State education officials will approve no more charter schools for the indefinite future, after the state Board of Education on Wednesday quickly read and adopted a moratorium that affects schools even in the pipeline.
Deputy Education Commissioner Paul Leather said eight new charter schools were approved over the last two years, and that’s led officials to exceed charter school spending by $5 million.
“We need to make this statement now,” said board member John Rist on Wednesday, stressing that schools in the planning stages need to know the money is not available.
“(Wednesday) was quite shocking, and there are a number of groups that feel like they just had the rug pulled out from under them,” Matt Southerton, director of the New Hampshire Center for Innovative Schools said in a email.
“What’s even worse though is that over the summer the Department of Education has been telling them not to worry, that they would be meeting with the commissioner soon and then go before the state board,” he wrote.
Southerton said he believes that four charter schools are awaiting approval by the state Board of Education, another was under review. Five more are in various stages of development and hoped to open in 2014, he said.
According to the state Education Department, the state budget devoted $9.02 million to charter schools this year, out of $955.7 million in state adequacy aid for the year.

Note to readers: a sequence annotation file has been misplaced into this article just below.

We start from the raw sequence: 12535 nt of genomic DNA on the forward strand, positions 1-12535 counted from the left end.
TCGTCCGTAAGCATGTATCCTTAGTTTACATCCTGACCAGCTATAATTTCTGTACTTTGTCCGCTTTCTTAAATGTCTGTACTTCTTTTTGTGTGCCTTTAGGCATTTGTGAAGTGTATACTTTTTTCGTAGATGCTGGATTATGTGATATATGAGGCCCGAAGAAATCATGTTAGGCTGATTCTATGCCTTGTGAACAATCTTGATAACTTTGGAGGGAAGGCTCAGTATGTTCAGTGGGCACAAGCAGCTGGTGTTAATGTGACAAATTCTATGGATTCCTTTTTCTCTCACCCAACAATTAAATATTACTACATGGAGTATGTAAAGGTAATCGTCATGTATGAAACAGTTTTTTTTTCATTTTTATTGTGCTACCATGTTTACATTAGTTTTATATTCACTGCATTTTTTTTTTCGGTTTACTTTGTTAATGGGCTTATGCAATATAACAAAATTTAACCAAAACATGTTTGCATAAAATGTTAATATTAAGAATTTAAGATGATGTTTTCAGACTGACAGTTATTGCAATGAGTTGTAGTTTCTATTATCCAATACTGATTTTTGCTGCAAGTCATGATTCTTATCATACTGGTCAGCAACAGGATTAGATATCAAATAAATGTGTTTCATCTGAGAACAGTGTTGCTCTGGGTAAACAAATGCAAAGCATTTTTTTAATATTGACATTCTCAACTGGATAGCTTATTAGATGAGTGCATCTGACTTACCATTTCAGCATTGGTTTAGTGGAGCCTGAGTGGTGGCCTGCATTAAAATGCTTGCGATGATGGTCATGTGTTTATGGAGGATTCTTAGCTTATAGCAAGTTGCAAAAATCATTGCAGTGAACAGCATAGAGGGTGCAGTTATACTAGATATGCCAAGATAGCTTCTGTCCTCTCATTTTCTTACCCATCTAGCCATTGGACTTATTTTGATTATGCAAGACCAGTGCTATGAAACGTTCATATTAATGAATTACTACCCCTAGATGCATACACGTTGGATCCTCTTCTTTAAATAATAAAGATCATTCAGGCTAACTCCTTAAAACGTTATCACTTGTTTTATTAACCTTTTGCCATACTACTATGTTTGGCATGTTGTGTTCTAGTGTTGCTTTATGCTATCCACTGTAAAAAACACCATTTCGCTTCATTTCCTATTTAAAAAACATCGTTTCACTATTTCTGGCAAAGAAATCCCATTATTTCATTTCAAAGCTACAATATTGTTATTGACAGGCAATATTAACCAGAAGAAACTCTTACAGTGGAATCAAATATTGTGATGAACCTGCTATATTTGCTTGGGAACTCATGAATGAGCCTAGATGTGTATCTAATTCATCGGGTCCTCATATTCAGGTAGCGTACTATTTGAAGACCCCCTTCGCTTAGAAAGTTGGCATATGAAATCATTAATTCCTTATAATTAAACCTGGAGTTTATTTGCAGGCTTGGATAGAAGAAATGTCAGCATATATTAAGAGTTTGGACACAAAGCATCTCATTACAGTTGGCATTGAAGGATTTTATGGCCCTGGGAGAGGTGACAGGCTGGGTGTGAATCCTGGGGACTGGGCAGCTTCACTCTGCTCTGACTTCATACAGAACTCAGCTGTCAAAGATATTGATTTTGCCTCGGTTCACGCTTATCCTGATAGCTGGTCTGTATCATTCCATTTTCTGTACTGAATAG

The charter school earmark increases by about $300,000 in 2013.
In a message posted on its website, the Center for Innovative Schools said the state Legislature is responsible for the budget, and the Board of Education should approve or deny an application based on its merits.
A moratorium on charter schools should be up to the Legislature, the statement said.
But in its own statement, state Education Department officials said one of the criteria it examines when considering a school charter is revenue sources for two years.
“Given the current status of appropriations, this factor is the focus of the Board’s review,” the notice reads. Leather said education officials will not consider any other parts of a school charter, and schools can reapply in the future.
Charters can still be approved if they secure local funding sources, he said.
Across New Hampshire, 1,663 students are enrolled in charter schools, according to the Education Department. Each charter school receives about $5,450 in state funds per student.
Leather said spending on charter schools jumped this year because founders have learned to open a school in as little as a year.
And schools have opened in urban areas, such as Manchester, where more students live. One of those schools, the Mill Falls Charter School, operates out of the Union Leader Corp. building.
According to a tape of the Wednesday meeting, the state board took about seven minutes to deal with the issue. Leather brought it up, Rist and a few board members made statements, and the moratorium was voted in.
Southerton said it appears the decision was made in August and only formalized Wednesday.
Leather said state education officials had discussed a moratorium as one of several options to handle the budget problem. His department made no recommendation, and the decision on the moratorium was made by the Board of Education, he said.
State education officials notified the Legislature about the $5 million in overcommitted funds, and they will have to deal with it in January, Leather said.
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Mark Hayward may be reached at firstname.lastname@example.org.